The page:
// ...if not we continue on and make the change

    m_vetoer.fireVetoableChange(BEAN_COLOR, oldColor, newColor);

    m_beanColor = newColor;

    m_supporter.firePropertyChange(BEAN_COLOR, oldColor, newColor);

  }

  public Color getBeanColor() {

    return m_beanColor;

  }

  public void setBeanString(String newString) {

    m_beanString = newString;

    // Notify all ChangeListeners

    fireStateChanged();

  }

  public String getBeanString() {

    return m_beanString;

  }

  public void setPreferredSize(Dimension dim) {

    m_beanDimension = dim;

  }

  public Dimension getPreferredSize() {

    return m_beanDimension;

  }

  public void setMinimumSize(Dimension dim) {

    m_beanDimension = dim;

  }

  public Dimension getMinimumSize() {

    return m_beanDimension;

  }

  public void addPropertyChangeListener(

   PropertyChangeListener l) {

    m_supporter.addPropertyChangeListener(l);

  }

  public void removePropertyChangeListener(

   PropertyChangeListener l) {

    m_supporter.removePropertyChangeListener(l);

  }

  public void addVetoableChangeListener(

   VetoableChangeListener l) {

    m_vetoer.addVetoableChangeListener(l);

  }

  public void removeVetoableChangeListener(

   VetoableChangeListener l) {

    m_vetoer.removeVetoableChangeListener(l);

  }

  // Remember that EventListenerList is an array of

  // key/value pairs:

  //   key = XXListener class reference

  //   value = XXListener instance

  public void addChangeListener(ChangeListener l) {

    m_listenerList.add(ChangeListener.class, l);

  }

  public void removeChangeListener(ChangeListener l) {

    m_listenerList.remove(ChangeListener.class, l);

  }

  // This is typical EventListenerList dispatching code.

  // You'll see this in lots of Swing source.

  protected void fireStateChanged() {

    Object[] listeners = m_listenerList.getListenerList();

    // Process the listeners last to first, notifying

    // those that are interested in this event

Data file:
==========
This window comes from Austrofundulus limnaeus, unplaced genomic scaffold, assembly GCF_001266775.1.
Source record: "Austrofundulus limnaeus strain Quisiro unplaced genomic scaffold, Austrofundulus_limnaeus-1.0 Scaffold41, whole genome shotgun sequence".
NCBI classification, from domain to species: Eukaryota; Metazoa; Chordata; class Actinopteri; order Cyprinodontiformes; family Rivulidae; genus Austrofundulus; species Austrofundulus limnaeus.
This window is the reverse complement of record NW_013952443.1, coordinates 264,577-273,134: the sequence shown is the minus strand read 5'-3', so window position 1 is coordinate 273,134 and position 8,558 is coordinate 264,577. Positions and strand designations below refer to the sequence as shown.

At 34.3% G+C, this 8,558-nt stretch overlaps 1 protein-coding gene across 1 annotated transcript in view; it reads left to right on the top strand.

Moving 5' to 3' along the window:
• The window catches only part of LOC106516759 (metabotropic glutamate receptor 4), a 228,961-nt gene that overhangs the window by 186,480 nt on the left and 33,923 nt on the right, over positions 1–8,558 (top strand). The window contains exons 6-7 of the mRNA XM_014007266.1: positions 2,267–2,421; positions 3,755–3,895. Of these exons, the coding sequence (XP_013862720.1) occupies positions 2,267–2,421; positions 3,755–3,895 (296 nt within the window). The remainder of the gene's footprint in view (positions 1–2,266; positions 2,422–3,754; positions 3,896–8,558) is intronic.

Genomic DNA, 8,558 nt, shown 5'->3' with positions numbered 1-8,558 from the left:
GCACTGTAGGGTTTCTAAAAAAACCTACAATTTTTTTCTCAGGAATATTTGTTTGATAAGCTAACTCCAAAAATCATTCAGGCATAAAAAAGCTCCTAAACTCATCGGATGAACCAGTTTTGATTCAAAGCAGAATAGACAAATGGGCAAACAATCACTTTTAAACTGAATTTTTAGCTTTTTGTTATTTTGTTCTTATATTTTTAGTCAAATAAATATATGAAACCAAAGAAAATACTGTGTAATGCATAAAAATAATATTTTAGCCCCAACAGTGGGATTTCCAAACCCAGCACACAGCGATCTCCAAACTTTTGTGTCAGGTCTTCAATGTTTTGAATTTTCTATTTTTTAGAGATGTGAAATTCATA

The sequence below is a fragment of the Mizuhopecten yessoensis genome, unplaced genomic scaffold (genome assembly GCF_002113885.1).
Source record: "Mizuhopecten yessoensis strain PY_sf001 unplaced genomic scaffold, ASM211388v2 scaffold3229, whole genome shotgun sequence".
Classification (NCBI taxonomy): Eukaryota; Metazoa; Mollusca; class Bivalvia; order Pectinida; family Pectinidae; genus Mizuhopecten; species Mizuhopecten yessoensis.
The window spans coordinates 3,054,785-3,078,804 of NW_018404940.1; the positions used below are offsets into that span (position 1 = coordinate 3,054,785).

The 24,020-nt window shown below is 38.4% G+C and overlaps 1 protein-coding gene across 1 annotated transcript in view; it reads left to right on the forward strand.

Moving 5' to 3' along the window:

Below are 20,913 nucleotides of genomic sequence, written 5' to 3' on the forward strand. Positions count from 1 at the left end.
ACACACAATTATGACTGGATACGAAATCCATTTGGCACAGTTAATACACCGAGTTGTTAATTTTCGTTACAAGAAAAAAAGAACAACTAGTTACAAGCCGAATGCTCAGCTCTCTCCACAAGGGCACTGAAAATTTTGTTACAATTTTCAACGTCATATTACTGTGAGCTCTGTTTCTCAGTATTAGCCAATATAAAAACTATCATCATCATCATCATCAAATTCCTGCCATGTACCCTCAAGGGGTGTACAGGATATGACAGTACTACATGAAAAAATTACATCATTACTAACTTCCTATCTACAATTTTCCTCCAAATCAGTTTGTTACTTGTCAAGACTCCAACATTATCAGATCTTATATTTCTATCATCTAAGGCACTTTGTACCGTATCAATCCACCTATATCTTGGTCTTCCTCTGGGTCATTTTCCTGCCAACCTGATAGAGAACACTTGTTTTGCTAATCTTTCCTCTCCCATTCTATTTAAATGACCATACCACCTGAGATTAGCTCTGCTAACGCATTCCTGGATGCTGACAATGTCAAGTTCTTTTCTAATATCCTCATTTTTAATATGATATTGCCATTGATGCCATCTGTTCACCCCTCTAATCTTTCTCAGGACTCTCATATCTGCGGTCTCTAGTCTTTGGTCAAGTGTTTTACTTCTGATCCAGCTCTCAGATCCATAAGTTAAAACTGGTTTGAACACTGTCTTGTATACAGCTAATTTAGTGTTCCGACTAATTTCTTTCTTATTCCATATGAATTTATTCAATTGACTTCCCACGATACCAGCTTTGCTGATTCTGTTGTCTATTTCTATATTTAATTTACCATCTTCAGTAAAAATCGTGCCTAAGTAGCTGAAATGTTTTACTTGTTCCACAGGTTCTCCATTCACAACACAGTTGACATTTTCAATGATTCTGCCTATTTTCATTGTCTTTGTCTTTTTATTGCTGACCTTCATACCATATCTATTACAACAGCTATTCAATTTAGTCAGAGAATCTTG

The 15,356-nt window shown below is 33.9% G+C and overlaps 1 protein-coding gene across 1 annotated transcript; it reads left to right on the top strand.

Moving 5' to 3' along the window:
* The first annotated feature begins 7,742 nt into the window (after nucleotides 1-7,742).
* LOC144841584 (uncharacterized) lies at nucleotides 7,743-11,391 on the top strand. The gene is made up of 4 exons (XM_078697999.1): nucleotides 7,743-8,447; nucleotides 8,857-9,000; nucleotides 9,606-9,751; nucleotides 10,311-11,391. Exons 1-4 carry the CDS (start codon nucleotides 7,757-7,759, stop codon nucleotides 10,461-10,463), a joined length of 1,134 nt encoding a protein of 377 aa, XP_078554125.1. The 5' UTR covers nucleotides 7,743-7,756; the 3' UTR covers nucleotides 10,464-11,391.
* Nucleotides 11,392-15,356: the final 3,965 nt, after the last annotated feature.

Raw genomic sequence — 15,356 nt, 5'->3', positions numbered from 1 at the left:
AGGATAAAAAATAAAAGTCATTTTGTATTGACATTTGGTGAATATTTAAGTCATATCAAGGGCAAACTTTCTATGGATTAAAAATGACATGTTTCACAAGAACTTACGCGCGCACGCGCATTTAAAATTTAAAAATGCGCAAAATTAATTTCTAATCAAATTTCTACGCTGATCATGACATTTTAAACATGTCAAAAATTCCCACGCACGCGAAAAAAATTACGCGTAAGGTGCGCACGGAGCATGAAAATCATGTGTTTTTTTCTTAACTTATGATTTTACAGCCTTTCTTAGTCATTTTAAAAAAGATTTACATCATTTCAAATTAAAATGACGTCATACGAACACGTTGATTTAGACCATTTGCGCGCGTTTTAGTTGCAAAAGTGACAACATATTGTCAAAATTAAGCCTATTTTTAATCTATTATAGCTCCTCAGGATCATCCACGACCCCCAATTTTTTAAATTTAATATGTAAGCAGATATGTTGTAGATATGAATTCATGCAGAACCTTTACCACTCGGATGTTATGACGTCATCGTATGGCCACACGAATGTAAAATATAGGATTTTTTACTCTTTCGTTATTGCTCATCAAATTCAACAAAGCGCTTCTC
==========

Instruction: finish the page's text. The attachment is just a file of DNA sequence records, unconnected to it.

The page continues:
for (int i = listeners.length-2; i>=0; i-=2) {

      if (listeners[i]==ChangeListener.class) {

       if (m_changeEvent == null)

         m_changeEvent = new ChangeEvent(this);

         ((ChangeListener)listeners[i+1]).stateChanged(m_changeEvent);

      }          

    }

  }

  public void writeExternal(ObjectOutput out) throws IOException {

    out.writeObject(m_beanFont);

    out.writeObject(m_beanDimension);

    out.writeInt(m_beanValue);

    out.writeObject(m_beanColor);

    out.writeObject(m_beanString);

  }

  public void readExternal(ObjectInput in)

   throws IOException, ClassNotFoundException {

    setBeanFont((Font)in.readObject());

    setPreferredSize((Dimension)in.readObject());

    // Use preferred size for minimum size..

    setMinimumSize(getPreferredSize());

    setBeanValue(in.readInt());

    try {

      setBeanColor((Color)in.readObject());

    }

    catch (PropertyVetoException pve) {

      System.out.println("Color change vetoed..");

    }

    setBeanString((String)in.readObject());

  }

  public static void main(String[] args) {

    JFrame frame = new JFrame("BakedBean");

    frame.getContentPane().add(new BakedBean());

    frame.setVisible(true);

    frame.pack();

  }

}

BakedBean has a visual representation (not a requirement for a bean). It has properties: m_beanValue, m_beanColor, m_beanFont, m_beanDimension, and m_beanString. It supports persistency by implementing the Externalizable interface and implementing the writeExternal() and readExternal() methods to control its own serialization (note that the order in which data is written and read match). BakedBean supports customization through its setXX() and getXX() methods, and it supports communication by allowing the registration of PropertyChangeListeners, VetoableChangeListeners, and ChangeListeners. And, without having to do anything special, it supports introspection.

Attaching a main method to display BakedBean in a frame does not get in the way of any JavaBeans functionality. Figure 2.1 shows BakedBean when executed as an application.

Figure 2.1 BakedBean in our custom JavaBeans property editor

<<file figure2-1.gif>>

In chapter 18 (section 18.9) we construct a full-featured JavaBeans property editing environment. Figure 2.2 shows a BakedBean instance in this environment. The BakedBean shown has had its m_beanDimension, m_beanColor, and m_beanValue properties modified with our property editor and was then serialized to disk. What figure 2.2 really shows is an instance of that BakedBean after it had been deserialized (loaded from disk). Note that any Swing component can be created, modified, serialized, and deserialized using this environment because they are all JavaBeans compliant!

Figure 2.2 BakedBean in our custom JavaBeans property editor

<<file figure2-2.gif>>